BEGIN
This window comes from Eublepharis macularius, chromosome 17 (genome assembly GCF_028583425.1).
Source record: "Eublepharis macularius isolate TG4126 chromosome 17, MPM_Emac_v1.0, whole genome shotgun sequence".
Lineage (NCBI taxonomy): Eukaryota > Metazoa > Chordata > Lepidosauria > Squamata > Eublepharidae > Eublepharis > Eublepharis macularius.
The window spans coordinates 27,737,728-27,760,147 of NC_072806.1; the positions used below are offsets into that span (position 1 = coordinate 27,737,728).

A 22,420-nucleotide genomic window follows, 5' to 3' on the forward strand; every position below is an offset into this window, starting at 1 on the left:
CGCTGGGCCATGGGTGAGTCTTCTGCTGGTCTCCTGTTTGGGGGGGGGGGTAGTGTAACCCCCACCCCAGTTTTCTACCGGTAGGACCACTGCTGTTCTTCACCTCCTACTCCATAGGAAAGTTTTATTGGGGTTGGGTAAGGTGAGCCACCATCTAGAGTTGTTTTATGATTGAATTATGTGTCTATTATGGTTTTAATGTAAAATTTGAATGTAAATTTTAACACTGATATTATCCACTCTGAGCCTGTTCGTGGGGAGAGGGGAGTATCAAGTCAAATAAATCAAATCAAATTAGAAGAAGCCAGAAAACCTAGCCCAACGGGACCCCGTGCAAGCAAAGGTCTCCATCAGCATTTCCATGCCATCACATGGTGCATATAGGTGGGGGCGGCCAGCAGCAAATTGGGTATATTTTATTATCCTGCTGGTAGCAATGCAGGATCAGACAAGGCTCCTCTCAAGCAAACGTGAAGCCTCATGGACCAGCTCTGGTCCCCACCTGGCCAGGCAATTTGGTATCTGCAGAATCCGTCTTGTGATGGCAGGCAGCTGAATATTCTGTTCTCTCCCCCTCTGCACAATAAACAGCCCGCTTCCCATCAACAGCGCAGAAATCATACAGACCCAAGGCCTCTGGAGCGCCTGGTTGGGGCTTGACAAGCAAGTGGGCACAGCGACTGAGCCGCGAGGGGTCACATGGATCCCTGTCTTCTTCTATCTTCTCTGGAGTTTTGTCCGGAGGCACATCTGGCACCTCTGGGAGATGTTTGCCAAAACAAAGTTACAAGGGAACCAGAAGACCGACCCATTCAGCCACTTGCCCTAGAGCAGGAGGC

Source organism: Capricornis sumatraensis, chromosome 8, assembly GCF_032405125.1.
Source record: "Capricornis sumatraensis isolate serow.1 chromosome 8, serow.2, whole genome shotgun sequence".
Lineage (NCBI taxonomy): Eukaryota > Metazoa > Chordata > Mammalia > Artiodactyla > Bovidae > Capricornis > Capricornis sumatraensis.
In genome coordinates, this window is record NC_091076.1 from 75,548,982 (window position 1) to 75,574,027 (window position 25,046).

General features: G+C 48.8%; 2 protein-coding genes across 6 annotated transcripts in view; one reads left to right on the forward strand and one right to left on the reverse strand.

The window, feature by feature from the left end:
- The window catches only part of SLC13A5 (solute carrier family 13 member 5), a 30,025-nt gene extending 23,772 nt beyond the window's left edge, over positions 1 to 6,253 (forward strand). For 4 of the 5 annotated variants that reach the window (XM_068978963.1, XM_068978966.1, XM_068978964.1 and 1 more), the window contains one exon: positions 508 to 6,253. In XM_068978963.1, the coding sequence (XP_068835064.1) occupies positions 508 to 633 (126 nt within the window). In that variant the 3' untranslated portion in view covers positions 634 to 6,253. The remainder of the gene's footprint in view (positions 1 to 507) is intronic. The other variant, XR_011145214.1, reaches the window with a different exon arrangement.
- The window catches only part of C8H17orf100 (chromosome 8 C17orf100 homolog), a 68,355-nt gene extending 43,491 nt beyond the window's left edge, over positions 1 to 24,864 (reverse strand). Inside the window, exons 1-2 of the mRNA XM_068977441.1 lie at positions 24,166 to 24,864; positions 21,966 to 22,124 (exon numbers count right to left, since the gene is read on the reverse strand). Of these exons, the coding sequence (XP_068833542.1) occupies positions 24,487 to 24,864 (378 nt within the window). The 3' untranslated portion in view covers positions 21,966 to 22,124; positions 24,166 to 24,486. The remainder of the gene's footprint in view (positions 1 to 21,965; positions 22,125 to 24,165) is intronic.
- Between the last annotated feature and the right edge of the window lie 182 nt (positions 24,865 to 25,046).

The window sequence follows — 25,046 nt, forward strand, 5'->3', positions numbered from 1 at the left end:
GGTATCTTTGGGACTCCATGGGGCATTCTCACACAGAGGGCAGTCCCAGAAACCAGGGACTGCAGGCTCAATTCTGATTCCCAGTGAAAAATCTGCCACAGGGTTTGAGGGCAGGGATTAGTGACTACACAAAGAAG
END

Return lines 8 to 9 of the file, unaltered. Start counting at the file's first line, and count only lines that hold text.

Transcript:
Source record: "Capricornis sumatraensis isolate serow.1 chromosome 8, serow.2, whole genome shotgun sequence".
Lineage (NCBI taxonomy): Eukaryota > Metazoa > Chordata > Mammalia > Artiodactyla > Bovidae > Capricornis > Capricornis sumatraensis.